When a person has a foot amputated, I've heard that the mind continues to think that the appendage is there. It's so used to what was that it keeps mistaking it as being there. Eventually, I suspect, like any loss, the mind slowly accepts that what once was is now gone. Although, I'm not sure, the mind ever heals completely.
I understand loss, a little.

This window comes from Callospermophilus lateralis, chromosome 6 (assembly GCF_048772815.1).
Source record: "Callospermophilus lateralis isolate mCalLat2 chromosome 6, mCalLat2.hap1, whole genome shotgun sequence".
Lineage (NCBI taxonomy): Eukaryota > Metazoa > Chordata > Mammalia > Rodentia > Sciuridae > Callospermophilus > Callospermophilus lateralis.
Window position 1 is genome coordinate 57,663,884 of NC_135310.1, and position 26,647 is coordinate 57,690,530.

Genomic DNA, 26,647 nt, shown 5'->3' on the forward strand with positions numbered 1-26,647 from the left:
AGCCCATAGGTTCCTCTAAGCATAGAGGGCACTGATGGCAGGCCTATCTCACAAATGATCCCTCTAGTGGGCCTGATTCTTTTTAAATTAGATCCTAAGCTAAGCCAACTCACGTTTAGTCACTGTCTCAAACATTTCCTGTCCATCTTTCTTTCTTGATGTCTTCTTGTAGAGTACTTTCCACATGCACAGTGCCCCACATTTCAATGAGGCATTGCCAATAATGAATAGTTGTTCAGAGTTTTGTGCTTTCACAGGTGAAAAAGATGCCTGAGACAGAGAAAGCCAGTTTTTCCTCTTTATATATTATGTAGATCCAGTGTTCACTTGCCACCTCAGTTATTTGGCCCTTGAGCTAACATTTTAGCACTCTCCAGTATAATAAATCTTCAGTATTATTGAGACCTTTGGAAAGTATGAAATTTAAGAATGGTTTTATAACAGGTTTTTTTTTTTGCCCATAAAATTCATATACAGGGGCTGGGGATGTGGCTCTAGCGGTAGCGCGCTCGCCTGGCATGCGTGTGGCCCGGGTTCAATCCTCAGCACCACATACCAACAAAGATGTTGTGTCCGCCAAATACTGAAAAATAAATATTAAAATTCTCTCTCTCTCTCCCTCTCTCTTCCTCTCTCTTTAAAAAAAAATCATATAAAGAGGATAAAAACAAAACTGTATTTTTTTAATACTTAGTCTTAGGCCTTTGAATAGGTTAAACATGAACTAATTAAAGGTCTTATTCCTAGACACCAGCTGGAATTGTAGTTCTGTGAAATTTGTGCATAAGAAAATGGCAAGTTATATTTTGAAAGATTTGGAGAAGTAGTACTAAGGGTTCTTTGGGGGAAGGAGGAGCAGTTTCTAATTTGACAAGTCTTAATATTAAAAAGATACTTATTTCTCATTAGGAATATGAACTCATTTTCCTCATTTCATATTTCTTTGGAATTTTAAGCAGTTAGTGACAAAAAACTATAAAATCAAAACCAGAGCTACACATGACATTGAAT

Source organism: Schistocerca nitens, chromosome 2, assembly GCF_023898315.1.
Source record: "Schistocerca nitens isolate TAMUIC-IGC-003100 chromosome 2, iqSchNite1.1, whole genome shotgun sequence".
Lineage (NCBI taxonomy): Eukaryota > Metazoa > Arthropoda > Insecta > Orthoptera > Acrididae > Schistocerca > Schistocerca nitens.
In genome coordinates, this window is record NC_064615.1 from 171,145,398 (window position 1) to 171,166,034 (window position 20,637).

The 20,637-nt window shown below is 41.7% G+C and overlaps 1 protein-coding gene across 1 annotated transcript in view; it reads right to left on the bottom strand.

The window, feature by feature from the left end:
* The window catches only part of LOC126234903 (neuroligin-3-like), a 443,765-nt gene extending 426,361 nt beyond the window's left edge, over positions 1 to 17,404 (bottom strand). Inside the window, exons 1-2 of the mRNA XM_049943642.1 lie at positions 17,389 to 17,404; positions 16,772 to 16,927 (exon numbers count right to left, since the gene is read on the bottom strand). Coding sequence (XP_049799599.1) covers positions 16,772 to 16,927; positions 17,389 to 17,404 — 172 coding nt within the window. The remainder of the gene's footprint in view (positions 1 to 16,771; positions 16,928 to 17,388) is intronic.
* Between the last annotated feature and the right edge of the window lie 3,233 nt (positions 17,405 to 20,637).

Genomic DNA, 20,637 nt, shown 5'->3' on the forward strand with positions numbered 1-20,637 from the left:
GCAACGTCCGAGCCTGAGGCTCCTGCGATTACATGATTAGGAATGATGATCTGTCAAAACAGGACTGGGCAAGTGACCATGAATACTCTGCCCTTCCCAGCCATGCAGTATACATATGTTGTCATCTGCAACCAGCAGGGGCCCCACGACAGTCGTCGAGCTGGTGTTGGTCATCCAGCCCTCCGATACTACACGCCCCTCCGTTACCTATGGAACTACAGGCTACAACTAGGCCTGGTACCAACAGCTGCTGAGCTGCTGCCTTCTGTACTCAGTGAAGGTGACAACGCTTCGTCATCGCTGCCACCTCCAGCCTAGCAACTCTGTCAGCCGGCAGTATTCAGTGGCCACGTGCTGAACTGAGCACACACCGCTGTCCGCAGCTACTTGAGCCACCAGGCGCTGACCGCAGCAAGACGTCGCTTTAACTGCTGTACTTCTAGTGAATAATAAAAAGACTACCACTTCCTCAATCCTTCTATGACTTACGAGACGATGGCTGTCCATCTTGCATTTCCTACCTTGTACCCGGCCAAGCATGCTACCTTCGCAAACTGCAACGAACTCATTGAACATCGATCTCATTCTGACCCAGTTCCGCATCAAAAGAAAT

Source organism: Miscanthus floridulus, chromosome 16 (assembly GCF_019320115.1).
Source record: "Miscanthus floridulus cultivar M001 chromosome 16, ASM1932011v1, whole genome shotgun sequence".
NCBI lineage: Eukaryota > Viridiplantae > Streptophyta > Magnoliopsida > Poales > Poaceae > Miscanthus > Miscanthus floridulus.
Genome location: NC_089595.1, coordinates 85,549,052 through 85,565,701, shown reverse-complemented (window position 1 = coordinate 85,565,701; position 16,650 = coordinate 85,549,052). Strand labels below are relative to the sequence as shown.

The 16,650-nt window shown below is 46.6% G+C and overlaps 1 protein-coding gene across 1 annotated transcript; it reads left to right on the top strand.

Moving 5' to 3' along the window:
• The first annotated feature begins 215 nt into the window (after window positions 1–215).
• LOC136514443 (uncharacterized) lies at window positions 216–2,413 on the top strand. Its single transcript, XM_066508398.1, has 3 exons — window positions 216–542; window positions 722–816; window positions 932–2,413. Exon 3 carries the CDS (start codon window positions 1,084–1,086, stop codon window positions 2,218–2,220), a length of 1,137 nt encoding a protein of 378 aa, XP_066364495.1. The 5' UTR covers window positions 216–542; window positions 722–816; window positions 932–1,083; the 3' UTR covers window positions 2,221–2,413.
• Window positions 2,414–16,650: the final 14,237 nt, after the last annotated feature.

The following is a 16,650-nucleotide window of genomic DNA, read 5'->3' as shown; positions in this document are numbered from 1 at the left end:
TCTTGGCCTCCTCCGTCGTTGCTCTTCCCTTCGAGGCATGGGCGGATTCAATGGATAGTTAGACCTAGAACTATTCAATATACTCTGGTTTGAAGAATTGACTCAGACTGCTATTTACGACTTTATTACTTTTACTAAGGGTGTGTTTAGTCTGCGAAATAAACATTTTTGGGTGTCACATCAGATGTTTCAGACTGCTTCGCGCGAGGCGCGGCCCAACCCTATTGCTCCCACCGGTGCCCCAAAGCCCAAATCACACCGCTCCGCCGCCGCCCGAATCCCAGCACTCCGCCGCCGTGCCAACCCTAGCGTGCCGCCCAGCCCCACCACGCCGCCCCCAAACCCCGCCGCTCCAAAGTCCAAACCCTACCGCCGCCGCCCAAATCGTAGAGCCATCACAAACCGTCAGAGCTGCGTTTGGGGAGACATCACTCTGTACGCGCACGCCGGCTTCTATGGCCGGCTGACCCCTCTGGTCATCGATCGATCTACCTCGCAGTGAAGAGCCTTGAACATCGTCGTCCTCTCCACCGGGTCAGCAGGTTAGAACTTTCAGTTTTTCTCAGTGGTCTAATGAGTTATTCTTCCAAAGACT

What I don't understand, though, is absence (for lack of a better term): how is it that we can mourn for things we never had? Loss hurts because there was once a gain. But absence (absence that we're aware of and feel so palpably by some mysterious force) has no prerequisite, unless the missing of something one never had is inculcated in us by society, or, perhaps, there is force--call it desire, call it knowledge, call it perspective--that resides in us from a time long before we came to earth. Maybe absence is a form of loss, after all; a loss of climbing the peaks we knew we needed to climb, swimming the oceans we needed to swim, and becoming strong like we saw--if only in a vision viewed before mortality--we could become.
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